Changing a world:

There’s a whole lot of world building behind the Iskander stories, and ‘behind’ is where it mostly belongs except where an action or intention of one of the characters brings it into the story. I’ve always been interested in world building, especially in better methods of world building than we experience in our lives, but a story written around it could hardly fail to be boring.

I believe that the main reason for today’s problems are a lack of understanding. These are easy to document in past times – they’re analyzed and dissected in history – but it’s not so easy to pick out the losers and the loser world views in contemporary society. The biggest reason for this is all the drum beating and blarney spread by those who benefit from faulty world views or who are too frightened to honestly consider their ignorant acceptance of them.

Lest you think I’m about to pontificate about my own opinions – sit down and relax. I’ll try to remain fairly neutral – the divine Middle Way – by looking at this from the point of view of the world of Iskander.

In exactly the same way very few people in our world examine the ways in which their views of reality control what they do and believe, both the Iskanders and the people of Gaia unconsciously do things in ways conventional to their beliefs and upbringing. Many of Gisel’s passionately held beliefs come from what must be normal in Earth at the time she came from. (Which I loosely call the early 23rd century.) It was to confront these kinds of mind sets with those of completely different people that I started work on these novels. I guess such an interest comes from my own lifetime characteristic of being an outsider, as well as the four and a half years I spent working in Libya.

If the Earth of Gisel’s time is well enough organized to produce colonizing starships and crew them with a fair cross-section of the peoples of the world, it seems to me there must be some prerequisites. There must be a viable economic society; not one that has been destroyed by nuclear wars or catastrophic global warming. A well functioning system of international cooperation and organization must exist, and the Iskanders be well disposed to reproduce it on the world where they find themselves.

It is essential that the education of young people is widespread, and has sufficient homogenous elements that all races can participate effectively in the economy and administration. It seems to me that the issue whether the ‘interstellar’ colonizing projects are conducted by an International organization, a National organization, or a Corporate enterprise is beyond the scope of the Gaian end of the novels. We have yet to prove our capability in any of them. However it seems inconceivable that there would be a monetary economy aboard the starships, or on a planet under development. Even the settling of the west was mostly a subsistence business.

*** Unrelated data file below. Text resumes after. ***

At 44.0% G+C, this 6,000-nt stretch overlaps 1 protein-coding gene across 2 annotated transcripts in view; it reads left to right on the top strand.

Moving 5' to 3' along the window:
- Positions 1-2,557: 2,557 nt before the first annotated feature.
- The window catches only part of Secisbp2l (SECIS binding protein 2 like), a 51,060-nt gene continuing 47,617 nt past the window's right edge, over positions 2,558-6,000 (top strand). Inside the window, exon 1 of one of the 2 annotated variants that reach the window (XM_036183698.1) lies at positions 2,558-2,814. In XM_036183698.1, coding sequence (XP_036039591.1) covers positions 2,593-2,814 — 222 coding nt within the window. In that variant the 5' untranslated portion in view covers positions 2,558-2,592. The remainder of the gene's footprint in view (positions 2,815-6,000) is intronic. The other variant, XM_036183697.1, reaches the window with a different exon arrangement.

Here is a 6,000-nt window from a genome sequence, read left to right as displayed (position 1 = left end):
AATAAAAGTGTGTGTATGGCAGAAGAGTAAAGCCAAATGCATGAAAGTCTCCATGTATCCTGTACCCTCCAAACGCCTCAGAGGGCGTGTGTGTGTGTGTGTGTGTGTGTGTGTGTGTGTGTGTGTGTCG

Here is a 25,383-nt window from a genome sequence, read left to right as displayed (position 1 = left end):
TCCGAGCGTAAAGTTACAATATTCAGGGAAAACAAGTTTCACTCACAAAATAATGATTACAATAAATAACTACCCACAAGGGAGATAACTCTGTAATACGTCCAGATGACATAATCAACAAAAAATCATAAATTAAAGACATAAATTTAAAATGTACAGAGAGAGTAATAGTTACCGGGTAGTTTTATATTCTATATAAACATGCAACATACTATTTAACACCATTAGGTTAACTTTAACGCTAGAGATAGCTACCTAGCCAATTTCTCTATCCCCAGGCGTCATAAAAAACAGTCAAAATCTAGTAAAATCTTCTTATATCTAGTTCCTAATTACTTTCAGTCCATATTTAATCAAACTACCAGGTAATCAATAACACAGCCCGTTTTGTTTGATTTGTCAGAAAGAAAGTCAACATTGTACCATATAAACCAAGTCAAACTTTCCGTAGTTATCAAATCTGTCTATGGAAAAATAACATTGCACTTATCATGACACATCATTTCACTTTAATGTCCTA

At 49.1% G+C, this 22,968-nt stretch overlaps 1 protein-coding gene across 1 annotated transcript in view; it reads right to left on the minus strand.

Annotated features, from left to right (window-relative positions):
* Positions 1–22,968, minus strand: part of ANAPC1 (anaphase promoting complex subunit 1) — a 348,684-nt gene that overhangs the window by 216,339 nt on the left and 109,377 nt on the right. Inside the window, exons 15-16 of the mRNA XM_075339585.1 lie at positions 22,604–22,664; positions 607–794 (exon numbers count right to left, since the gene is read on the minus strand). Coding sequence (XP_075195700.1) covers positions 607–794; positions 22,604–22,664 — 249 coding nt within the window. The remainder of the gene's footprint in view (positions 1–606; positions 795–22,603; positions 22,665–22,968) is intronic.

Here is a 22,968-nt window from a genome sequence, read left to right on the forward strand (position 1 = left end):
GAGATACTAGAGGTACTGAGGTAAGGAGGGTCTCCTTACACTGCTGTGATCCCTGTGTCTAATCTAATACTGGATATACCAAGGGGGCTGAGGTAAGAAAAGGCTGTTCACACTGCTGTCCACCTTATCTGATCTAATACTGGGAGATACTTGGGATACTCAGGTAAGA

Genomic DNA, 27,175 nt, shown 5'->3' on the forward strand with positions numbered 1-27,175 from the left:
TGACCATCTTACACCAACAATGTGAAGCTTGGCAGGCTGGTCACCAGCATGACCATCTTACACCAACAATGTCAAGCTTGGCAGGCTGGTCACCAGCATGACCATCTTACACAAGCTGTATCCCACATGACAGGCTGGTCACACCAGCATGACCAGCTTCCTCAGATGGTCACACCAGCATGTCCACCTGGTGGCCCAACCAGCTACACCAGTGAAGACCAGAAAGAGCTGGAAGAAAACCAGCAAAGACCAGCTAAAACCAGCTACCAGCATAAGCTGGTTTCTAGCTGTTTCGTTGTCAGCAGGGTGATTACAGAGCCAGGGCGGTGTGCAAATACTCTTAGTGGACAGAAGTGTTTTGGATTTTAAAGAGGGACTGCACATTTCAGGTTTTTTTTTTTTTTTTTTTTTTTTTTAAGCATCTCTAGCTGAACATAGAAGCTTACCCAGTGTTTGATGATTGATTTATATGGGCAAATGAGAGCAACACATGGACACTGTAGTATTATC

Looking at similar self-contained organizations in our world, such as military (particularly submarine patrols), or space sciences (voyages to the Moon), or journeys of exploration ( Lewis & Clark, Magellan), it seems the ‘rewards’ phase is abstracted in order to function efficiently in the present. The payback comes when the ‘project’ culminates. At world scale, which is open ended, some form of economic, self-interest bargain is struck that protects the interests of all, equally. This suggests that the Iskanders operate on a median path between a cashless, commune society and one which rewards the kinds of devotion that most of them have transferred to their common task of creation. It has to be familiar to them and accepted as fair and efficient within the project, with no defect of creating a group that grows rich on the exploitation of others made poor. It might take another 200 years for us to develop that.

This by no means exhausts the consideration of the effects of 23rd century Earth thinking, but next time I’ll consider the effects of the history and world view of the Gaians, and their input into the kinds of social structures that can result from the interaction. If you have comments on this so far, I’d love to see them.

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One Response to “Changing a world:”

  1. Lea Schizas Says:

    Chris, having read book one and book two, it’s very clear the detailed accounts of both ‘worlds’ that you put into them to make each civilization distinct apart from each other. From dialogue, to their way of thinking…this keeps characters interesting knowing they come from two different worlds and how each one will react to a similar situation.

    Loved both books and Gisele, what a gal.

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